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School Board Won't Let Students Cross Graduation Stage;
Classmates Organize Their Own Tribute

By Dave Reynolds, Inclusion Daily Express
May 28, 2004

LYONS TOWNSHIP, ILLINOIS--The La Grange High School District says it wants students with disabilities to be treated like all other students.

That is why it is not allowing Brittany Booth, who has Down syndrome, to participate in commencement ceremonies along with her peers that do not have disabilities.

Yes, you read that correctly.

Booth, 18, has completed all of the required coursework at Lyons Township High School to be qualified to graduate within the usual four years. During that time, she never set foot in a special education classroom, according to the Chicago Tribune.

But she will not receive a diploma on June 6 because, as a student with a developmental disability, she is eligible for work training services -- valued at $4,000 a year -- until she is 21 years old. The district would consider her to have completed her high school education if she actually were to graduate, thereby forfeiting the training.

So, Booth's family suggested that Brittany, along with five other seniors with disabilities, be allowed to cross the stage during the ceremony and receive a certificate of completion instead of a diploma, like they do in many other Illinois schools.

The school board wouldn't have any part of that.

"The determining factor was that special-education parents have advocated forever that their children need to be treated equally. That is exactly what we're doing," said board President Mark Pera on Wednesday. "We don't want to open the door to countless exceptions."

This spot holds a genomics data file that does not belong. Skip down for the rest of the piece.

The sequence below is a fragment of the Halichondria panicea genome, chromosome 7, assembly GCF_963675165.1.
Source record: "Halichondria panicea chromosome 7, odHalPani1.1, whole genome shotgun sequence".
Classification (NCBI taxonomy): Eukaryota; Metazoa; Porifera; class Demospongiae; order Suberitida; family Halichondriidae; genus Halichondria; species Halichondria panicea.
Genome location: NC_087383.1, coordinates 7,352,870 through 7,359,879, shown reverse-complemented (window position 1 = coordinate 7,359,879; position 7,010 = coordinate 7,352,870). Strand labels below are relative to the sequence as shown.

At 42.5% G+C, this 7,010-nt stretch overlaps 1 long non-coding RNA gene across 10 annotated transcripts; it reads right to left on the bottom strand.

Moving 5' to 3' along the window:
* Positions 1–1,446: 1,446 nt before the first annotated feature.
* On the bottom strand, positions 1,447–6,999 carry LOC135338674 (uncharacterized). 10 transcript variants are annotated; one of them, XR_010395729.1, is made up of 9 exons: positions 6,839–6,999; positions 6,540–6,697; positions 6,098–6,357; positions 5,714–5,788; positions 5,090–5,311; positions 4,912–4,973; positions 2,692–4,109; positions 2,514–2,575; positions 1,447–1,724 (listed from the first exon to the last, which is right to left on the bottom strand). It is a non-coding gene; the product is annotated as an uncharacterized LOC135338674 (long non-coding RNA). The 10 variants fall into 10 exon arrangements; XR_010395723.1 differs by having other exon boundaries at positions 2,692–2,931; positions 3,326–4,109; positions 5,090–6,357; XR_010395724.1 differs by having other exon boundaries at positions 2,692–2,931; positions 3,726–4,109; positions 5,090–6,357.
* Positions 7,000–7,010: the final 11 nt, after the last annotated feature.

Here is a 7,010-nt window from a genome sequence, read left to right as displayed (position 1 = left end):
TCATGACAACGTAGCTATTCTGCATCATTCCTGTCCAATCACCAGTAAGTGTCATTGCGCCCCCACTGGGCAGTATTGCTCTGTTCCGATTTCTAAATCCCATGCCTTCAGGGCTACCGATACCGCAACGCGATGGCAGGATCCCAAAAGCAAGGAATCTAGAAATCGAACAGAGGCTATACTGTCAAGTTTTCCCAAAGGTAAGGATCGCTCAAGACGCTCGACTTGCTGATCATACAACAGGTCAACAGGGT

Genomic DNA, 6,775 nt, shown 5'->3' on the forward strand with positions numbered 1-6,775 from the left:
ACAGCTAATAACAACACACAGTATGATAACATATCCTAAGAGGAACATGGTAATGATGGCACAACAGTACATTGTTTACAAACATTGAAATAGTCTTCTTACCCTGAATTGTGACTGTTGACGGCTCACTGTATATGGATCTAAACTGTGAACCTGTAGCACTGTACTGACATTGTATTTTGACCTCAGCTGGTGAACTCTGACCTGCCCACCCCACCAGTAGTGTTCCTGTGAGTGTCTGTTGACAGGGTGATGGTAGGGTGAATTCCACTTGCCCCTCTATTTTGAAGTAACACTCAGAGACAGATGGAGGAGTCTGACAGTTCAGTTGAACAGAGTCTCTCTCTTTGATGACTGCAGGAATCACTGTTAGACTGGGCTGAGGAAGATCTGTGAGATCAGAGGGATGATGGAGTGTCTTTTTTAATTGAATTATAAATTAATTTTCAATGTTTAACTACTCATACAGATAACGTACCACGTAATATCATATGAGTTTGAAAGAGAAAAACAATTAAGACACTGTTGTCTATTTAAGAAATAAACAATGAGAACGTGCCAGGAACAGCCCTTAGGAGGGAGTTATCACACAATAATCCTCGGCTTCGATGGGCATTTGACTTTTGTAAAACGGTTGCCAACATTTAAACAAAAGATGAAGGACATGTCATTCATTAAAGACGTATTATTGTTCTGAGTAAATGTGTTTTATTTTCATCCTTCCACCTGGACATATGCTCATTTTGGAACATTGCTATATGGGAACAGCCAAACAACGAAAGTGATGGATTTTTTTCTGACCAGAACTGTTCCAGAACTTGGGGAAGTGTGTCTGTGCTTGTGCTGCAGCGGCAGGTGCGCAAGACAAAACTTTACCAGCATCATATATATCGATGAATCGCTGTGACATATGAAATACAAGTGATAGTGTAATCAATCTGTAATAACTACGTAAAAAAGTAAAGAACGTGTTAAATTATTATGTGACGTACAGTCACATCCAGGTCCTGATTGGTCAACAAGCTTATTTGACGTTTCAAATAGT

"I worked my butt off in school every single day," said Booth, who wants to work in a nursing home. "I get A's and B's in everything. I should be part of it; all my peers and friends are a part of it."

Booth's classmates have decided on their own to honor those who will not be allowed to participate in commencement. A student-organized tribute has been scheduled for June 4 at the seniors' honors assembly or the class brunch.

"At least they'd have some way of being recognized even though . . . the school won't let them do something like just walk across the stage at graduation," said senior Ashley Richy, 18, who has known Booth since middle school.

"Senior faces diploma dilemma" (Chicago Tribune registration required - free)
"Students back disabled teen" (Chicago Tribune registration required - free)


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